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What Southern Manners Can Teach You About Growing Your Business on Social Media

Let’s face it. With the economy in the state it is, the ever changing landscape of marketing, and the rising wave of entrepreneurs, the old guard rules to starting and successfully running a business have drastically changed. Social media is playing a role in shaping the changing tactics and processes of how we all do business on a daily basis. There is no cut and dry method to ‘making it work’.

After years of working as an in-house marketer and public relations manager for a number of companies I decided to take my knowledge and the few freelance clients I had and start my own business. As any entrepreneur will tell you, it ain’t always easy. I have picked up a few tricks of the trade along the way however that have helped me build a thriving business of which I am very proud. 

What’s more, I’ve managed to do it all through word of mouth/word of mouse marketing. How’d I do it? I listened to my good Southern mother and grandmothers and applied their time-honored manners to my business model. Here’s your 5 step cheat sheet of good Southern manners for business.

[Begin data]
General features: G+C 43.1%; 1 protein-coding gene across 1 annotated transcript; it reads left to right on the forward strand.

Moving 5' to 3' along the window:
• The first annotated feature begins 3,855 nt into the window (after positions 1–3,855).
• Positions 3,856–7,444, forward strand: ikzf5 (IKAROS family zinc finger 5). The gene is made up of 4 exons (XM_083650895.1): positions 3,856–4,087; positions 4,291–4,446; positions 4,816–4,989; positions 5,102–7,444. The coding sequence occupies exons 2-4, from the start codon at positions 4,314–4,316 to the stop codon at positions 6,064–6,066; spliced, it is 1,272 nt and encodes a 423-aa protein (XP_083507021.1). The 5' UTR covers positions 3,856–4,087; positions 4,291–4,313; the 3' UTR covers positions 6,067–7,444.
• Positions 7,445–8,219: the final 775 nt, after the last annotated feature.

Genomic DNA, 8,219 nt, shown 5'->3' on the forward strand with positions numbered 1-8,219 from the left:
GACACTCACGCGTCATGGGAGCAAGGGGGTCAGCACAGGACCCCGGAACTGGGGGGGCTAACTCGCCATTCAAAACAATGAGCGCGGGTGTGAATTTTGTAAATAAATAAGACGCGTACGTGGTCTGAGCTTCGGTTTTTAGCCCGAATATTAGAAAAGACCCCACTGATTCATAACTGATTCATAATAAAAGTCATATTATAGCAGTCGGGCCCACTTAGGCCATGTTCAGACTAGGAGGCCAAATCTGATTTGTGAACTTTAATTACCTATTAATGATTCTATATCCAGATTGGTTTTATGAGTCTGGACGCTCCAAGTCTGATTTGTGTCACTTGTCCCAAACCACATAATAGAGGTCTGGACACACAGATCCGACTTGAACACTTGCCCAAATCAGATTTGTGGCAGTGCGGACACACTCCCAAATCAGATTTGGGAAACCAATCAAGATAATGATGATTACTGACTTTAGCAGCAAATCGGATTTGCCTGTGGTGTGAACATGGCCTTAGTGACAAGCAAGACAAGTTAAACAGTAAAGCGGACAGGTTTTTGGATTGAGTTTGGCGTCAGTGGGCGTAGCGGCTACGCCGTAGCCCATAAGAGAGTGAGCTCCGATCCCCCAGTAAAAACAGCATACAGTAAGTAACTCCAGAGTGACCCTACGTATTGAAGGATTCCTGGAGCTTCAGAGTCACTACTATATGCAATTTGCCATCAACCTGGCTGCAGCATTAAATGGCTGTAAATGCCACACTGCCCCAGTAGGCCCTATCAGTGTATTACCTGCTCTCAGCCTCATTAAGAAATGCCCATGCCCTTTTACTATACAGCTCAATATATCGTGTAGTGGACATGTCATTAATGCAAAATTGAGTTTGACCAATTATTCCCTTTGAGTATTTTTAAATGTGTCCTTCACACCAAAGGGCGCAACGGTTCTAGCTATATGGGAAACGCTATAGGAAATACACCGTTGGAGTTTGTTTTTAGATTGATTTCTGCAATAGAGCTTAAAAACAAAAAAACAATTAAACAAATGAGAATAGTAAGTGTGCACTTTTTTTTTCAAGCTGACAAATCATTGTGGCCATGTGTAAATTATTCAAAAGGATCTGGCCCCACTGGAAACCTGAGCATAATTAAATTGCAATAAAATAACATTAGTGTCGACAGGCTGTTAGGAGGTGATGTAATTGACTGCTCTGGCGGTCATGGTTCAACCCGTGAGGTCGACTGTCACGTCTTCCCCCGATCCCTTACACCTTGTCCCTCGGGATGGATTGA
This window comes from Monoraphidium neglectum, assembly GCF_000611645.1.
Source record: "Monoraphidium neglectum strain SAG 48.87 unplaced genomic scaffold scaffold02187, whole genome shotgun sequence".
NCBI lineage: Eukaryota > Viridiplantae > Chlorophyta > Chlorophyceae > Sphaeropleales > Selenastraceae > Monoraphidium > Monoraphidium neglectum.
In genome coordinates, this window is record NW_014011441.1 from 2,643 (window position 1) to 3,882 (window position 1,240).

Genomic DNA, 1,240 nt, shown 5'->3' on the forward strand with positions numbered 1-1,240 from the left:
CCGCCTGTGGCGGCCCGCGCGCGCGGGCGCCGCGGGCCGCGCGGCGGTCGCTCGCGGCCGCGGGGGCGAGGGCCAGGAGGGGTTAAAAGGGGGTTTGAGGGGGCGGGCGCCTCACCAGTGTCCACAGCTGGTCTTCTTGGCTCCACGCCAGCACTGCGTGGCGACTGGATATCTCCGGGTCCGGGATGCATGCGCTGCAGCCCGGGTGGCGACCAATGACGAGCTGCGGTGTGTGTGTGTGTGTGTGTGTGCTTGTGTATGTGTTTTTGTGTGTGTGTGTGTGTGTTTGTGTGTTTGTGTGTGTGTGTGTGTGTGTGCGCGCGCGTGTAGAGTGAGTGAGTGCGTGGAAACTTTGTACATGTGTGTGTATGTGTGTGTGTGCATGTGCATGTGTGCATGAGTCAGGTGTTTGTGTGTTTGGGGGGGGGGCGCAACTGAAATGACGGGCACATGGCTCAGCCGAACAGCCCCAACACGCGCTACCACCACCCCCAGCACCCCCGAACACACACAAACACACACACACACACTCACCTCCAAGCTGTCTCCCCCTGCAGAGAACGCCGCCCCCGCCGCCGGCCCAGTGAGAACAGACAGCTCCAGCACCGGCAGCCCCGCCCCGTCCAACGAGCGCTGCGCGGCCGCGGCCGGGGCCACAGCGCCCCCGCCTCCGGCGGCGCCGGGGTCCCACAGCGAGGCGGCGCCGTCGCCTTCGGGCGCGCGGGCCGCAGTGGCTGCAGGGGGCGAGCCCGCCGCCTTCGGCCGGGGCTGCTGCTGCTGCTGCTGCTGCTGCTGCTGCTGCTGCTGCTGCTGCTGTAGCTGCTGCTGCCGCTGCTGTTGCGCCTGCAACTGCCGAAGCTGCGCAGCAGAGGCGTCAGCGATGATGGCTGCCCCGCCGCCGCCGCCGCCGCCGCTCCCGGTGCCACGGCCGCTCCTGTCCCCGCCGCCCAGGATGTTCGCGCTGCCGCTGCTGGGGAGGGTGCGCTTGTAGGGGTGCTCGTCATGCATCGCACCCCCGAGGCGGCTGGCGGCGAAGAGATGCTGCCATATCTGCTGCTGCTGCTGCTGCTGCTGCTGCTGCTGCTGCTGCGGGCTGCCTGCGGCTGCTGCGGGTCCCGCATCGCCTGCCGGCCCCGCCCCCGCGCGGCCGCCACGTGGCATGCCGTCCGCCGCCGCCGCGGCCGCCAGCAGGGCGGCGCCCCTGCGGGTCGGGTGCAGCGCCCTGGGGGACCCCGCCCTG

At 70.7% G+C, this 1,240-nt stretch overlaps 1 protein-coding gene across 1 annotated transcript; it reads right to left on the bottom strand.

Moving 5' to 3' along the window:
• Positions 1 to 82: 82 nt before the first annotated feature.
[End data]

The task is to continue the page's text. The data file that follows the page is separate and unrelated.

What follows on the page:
1) Don’t forget to write Thank You cards

When I was little I was taught the proper etiquette of writing Thank You cards. People just want to be validated for their efforts. If I have a client who recommended me to someone, I send them a thank you card (yes, an actual snail mail thank you) AND make sure I mention them in a tweet or Facebook post that helps boost their business’s profile as well. Social media Thank Yous can get you pretty far. I’ve booked two new clients from them seeing my Thank Yous to others. 

2) RSVPing is mandatory 

In the South if you receive a formal invitation requesting you RSVP with your intention to attend or with your regrets NOTHING is ruder than ignoring that request. My great grandmother once scolded me for failing to do so to a family function. “If you don’t acknowledge an invitation, whether you plan to attend or not, people will eventually stop inviting you,” she’d say. Boy was she right.

Facebook and Twitter event invitations are easy to send and therefore it seems like you can sometimes be inundated with requests to attend networking functions, parties and meetings. Even if you cannot attend it’s important to send your regrets. Post a comment on the Facebook invite wall that you will make the next one. Send a regrets tweet. Make yourself heard. Expressing your gratitude for being invited, even if you can’t attend, keeps you fresh in that host’s mind. With any luck, they’ll come back to you later.  

3) First impressions are everything

We all know the joke about Southern women being afraid to leave the house without make-up on. I’m here to tell you it’s still a prevalent philosophy of many a Southern belle, including myself. As my mother once explained it to me “I feel better when I look better. I’m ready for the day and for anything that comes my way.”